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American Jewish Archive, 3101 Clifton Ave. Cincinnati, Ohio 45220-2488; phone (513) 221-1875: United Synagogue Letter to the Board of Directors regarding the presence of a straw market on the premises of the Jewish cemetery in Feb. 25, 1969. Correspondence file.

According to Neveh Shalom Institute's Director Ainsley Cohen Henriques, 1998 plans existed for the cemetery site to become a memorial lawn and park with tombstones cleaned, repaired and replaced on the lawn. Corners dedicated to Jamaican Jews to be established. Source: "Jamaica Synagogue Ruins & Jewish Cemetery to be Protected, Rebuilt" in Jewish Heritage Report, a publication of the International Survey of Jewish Monuments. 123 Clarke St., Syracuse, NY 12310.

Kingston has five Jewish cemeteries in Kingston according to A Record of the Jews in Jamaica from the English Conquest to the Present Time by Jacob Andrade, published in 1941:

  • Church and North Streets, SE and SW corners (1716-1872)
  • Church and North Streets (1788-1795)
  • Elletsen Road near Windward Road (1798-1882)
  • Hunts Bay Cemetery: (Spanish Town) The oldest cemetery, primarily Sephardic, may be restored somewhat. [Graves date from 1672: Abraham Gabay.] This also was sold to the Jamaica National Heritage Trust, the government body responsible for heritage and for which I have been privileged to serve as the Chairman for the past six years. Therefore, I should have something say but via the Neveh Shalom Institute that now raises funds for this. If you ever want, we would be happy to arrange a tour of these sites for a group or groups. Source: Ainsley Henriques.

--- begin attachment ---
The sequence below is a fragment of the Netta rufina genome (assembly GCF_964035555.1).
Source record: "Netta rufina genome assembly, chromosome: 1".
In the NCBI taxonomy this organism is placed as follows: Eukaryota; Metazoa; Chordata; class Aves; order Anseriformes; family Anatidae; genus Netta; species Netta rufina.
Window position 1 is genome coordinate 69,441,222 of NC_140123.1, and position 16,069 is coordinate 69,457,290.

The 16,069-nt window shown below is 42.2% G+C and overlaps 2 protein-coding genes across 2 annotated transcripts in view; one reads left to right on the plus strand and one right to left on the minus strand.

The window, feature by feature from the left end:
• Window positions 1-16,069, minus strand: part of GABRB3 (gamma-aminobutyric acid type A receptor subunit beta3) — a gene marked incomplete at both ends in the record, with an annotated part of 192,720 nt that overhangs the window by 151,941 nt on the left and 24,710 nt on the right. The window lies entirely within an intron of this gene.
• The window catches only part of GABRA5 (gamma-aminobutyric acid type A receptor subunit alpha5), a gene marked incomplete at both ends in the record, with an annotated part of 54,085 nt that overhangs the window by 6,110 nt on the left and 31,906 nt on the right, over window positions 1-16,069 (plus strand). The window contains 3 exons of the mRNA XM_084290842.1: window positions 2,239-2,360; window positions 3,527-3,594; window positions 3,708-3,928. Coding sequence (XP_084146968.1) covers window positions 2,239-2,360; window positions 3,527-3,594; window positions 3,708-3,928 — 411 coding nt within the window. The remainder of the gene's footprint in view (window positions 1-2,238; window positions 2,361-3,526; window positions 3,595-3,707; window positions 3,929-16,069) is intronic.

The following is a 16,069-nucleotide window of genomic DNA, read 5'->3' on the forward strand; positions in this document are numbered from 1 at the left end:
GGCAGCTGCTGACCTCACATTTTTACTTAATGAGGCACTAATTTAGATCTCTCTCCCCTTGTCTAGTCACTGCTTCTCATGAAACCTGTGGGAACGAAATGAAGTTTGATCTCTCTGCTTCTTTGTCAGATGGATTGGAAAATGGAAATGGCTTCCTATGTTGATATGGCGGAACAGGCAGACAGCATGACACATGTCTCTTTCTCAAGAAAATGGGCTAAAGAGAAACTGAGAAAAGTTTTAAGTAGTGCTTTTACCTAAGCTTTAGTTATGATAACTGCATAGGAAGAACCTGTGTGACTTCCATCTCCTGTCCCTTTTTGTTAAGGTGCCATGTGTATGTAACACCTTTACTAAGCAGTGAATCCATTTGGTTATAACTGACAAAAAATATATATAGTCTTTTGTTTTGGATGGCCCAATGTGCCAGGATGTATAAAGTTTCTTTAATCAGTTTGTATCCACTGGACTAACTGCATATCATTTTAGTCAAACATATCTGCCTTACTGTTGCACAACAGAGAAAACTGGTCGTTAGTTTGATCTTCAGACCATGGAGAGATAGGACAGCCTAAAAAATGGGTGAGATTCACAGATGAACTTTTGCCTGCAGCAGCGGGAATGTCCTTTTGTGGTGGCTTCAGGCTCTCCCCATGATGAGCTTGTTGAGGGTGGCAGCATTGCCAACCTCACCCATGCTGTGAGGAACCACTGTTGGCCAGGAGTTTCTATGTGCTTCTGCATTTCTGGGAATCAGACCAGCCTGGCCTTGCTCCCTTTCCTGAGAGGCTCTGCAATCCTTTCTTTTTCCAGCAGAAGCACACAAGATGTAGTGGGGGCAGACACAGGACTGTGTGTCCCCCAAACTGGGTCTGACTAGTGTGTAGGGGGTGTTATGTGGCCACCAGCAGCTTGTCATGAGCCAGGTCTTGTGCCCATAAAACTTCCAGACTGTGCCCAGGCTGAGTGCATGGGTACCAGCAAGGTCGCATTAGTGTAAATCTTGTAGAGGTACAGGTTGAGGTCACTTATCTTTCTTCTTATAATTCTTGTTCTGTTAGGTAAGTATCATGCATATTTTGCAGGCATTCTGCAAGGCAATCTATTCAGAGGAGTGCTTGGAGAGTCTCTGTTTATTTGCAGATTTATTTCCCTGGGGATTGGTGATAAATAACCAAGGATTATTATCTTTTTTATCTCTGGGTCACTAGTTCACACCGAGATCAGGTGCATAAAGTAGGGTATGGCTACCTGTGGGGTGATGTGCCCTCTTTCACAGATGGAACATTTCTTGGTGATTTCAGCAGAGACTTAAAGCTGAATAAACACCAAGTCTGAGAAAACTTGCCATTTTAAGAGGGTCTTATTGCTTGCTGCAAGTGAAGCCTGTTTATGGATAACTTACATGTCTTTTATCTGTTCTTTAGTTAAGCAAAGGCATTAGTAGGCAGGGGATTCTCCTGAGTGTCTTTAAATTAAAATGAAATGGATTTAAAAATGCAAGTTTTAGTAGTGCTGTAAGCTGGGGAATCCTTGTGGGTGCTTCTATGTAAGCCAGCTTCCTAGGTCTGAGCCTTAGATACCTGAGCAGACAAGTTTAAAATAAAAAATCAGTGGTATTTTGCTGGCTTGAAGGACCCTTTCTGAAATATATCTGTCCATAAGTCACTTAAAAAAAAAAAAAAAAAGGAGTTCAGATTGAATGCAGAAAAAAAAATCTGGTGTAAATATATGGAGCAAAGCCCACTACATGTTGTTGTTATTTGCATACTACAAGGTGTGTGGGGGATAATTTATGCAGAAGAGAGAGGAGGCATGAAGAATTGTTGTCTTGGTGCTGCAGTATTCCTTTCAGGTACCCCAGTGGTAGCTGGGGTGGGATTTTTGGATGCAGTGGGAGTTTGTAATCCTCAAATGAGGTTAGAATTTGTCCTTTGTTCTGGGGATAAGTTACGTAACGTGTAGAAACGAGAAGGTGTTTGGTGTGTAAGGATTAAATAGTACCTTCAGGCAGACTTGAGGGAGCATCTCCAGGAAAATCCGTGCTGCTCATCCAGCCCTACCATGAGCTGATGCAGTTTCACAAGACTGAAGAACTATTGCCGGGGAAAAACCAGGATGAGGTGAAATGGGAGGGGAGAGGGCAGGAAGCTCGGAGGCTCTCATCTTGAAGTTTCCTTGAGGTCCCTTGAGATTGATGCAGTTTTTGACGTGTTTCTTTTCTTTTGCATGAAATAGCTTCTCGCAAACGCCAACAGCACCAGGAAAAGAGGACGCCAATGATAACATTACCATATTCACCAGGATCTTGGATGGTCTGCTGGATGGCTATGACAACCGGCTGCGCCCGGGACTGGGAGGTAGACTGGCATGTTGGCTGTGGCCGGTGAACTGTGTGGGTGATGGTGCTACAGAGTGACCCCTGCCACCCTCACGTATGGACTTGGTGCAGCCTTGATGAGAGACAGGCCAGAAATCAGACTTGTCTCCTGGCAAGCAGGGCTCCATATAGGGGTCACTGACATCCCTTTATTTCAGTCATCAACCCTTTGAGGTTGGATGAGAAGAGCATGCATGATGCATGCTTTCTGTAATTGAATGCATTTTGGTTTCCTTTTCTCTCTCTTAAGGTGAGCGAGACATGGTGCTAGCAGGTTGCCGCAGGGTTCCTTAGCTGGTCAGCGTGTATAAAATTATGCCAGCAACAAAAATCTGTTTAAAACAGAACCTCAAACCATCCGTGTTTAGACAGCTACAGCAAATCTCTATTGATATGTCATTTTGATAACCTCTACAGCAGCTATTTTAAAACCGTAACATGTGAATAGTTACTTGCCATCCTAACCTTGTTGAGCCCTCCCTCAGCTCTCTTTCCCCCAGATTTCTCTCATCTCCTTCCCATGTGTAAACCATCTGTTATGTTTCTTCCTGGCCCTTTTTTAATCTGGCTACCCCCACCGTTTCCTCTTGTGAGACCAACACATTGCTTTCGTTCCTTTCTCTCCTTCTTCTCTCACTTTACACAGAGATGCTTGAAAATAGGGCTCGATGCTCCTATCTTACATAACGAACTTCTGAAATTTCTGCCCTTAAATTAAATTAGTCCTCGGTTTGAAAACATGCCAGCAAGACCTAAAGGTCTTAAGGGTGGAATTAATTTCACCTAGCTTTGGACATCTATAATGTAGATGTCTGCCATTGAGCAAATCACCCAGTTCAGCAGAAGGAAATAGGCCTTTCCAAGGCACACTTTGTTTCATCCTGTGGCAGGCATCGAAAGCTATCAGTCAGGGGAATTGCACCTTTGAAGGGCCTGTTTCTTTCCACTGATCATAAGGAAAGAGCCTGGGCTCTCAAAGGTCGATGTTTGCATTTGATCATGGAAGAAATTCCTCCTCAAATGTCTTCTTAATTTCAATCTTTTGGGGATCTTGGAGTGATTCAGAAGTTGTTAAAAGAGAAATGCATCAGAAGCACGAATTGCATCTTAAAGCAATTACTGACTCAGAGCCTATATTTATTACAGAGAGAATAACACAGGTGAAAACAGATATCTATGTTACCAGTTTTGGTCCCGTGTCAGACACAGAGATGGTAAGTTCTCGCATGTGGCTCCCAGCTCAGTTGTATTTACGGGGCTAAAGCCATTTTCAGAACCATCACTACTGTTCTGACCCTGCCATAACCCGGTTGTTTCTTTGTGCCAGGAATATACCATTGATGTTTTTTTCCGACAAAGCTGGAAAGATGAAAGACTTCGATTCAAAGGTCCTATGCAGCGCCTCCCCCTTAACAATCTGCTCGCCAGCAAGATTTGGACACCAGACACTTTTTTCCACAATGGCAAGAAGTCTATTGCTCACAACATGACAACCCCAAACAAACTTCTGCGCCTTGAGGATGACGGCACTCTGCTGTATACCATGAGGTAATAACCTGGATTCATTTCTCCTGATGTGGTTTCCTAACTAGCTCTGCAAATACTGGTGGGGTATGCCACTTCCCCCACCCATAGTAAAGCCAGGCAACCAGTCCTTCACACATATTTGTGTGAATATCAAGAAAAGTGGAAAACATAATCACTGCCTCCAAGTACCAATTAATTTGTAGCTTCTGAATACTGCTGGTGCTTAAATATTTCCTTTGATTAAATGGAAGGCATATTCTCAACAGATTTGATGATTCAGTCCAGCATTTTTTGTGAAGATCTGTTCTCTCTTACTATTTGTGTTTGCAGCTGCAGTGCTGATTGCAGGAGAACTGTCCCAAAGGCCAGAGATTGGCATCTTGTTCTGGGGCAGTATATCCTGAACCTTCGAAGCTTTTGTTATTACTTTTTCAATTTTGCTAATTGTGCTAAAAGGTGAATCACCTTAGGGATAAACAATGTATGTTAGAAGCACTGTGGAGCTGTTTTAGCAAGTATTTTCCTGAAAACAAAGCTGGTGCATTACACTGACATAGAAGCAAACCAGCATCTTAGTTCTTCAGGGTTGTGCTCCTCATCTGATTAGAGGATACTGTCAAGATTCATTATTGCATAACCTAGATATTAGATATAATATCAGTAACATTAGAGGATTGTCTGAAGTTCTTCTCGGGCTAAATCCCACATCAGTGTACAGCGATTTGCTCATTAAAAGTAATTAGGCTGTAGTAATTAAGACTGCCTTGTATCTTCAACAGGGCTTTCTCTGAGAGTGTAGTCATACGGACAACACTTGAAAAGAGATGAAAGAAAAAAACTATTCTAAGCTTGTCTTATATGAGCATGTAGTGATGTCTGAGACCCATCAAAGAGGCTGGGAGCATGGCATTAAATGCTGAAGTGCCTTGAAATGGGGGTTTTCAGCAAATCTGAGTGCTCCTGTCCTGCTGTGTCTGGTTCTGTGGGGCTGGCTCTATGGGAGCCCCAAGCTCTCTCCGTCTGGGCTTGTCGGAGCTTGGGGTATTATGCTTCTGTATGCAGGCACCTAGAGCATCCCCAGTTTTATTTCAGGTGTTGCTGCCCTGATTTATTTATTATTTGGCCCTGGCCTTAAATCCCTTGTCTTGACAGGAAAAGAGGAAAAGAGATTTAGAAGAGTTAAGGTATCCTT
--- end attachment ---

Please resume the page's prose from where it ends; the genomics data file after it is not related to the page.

The old Jewish Cemetery at 1 Hunt's Bay in St. Andrew, is an important landmark in the history of Jamaica as it is the oldest denominational cemetery on the island and is one of the oldest Jewish cemeteries in the Western' Hemisphere - Jamaica National Heritage Trust website [June 2008] - For additional information - see website at

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  • Orange Street and Calabar Road (1822 to the present)
  • Neveh Shalom Cemetery: Nevah Shalom (a.k.a. Dwelling Place of Peace) was one of the first synagogues built in Spanish Town, Jamaica during the 17th century. There were two synagogues in Spanish Town, the Sephardi K.K. Neveh Shalom (Habitation of Peace) consecrated in 1704, and the Ashkenazi K.K. Mikveh Yisrael (Hope of Israel) erected in 1796. The former was located on Monk Street and the latter on Young Street. Unions of these congregations occurred in 1844, with services now held occasionally in either. Information is available from Ernst Desouja, United Congregation of Israelites, 2A Kings Drive, Kingston 6, Jamaica, WI. The present synagogue gardens in Kingston contain a number of interesting gravestones that have been transferred from old cemetery sites. Source: Freedman, Warren. World Guide for the Jewish Traveler. NY: E.P. Dutton Inc, 1984.
    Note from Ainsley Henriques Totally, there are over 1000 graves, as Neveh Shalom was the home of the largest Jewish Congregation in the 18th century. We have most of the data at our fingertips today, including fairly large databases on Brothers Keeper. Neveh Shalom Cemetery gravestones have been recorded completely. A surveyor's plan of the graves was done before the tombstones were moved and placed on the northern boundary wall some fifty years ago [about 1950s]. The graves now cannot be identified from the remains of the bricks and stones used to create tombs. We will be able, and indeed hope, to place headstone markers for each person on the ground whilst still maintaining the tombstones on the wall in this memorial site.
  • Windward Road near Elletsen (1872-1913).
  • Cemetery restorations. [January 2010]
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